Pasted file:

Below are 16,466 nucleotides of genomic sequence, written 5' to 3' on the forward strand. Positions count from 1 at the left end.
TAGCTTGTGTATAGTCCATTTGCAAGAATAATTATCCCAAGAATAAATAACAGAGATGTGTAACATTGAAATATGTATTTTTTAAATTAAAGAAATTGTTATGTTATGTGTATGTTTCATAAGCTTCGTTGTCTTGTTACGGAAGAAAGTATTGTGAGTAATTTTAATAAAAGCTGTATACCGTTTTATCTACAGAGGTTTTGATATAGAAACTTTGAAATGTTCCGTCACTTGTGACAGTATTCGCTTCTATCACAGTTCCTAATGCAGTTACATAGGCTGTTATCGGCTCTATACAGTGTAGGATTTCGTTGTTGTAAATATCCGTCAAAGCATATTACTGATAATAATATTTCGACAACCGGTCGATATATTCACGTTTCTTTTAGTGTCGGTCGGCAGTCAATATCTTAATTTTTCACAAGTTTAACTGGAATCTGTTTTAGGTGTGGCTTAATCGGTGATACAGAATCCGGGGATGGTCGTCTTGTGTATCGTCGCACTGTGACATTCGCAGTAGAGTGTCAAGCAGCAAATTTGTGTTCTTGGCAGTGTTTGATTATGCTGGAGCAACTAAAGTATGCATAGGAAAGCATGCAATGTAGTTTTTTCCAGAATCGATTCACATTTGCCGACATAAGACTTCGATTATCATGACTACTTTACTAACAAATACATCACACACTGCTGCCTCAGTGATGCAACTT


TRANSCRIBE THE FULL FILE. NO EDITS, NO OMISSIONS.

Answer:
Below are 16,466 nucleotides of genomic sequence, written 5' to 3' on the forward strand. Positions count from 1 at the left end.
TAGCTTGTGTATAGTCCATTTGCAAGAATAATTATCCCAAGAATAAATAACAGAGATGTGTAACATTGAAATATGTATTTTTTAAATTAAAGAAATTGTTATGTTATGTGTATGTTTCATAAGCTTCGTTGTCTTGTTACGGAAGAAAGTATTGTGAGTAATTTTAATAAAAGCTGTATACCGTTTTATCTACAGAGGTTTTGATATAGAAACTTTGAAATGTTCCGTCACTTGTGACAGTATTCGCTTCTATCACAGTTCCTAATGCAGTTACATAGGCTGTTATCGGCTCTATACAGTGTAGGATTTCGTTGTTGTAAATATCCGTCAAAGCATATTACTGATAATAATATTTCGACAACCGGTCGATATATTCACGTTTCTTTTAGTGTCGGTCGGCAGTCAATATCTTAATTTTTCACAAGTTTAACTGGAATCTGTTTTAGGTGTGGCTTAATCGGTGATACAGAATCCGGGGATGGTCGTCTTGTGTATCGTCGCACTGTGACATTCGCAGTAGAGTGTCAAGCAGCAAATTTGTGTTCTTGGCAGTGTTTGATTATGCTGGAGCAACTAAAGTATGCATAGGAAAGCATGCAATGTAGTTTTTTCCAGAATCGATTCACATTTGCCGACATAAGACTTCGATTATCATGACTACTTTACTAACAAATACATCACACACTGCTGCCTCAGTGATGCAACTT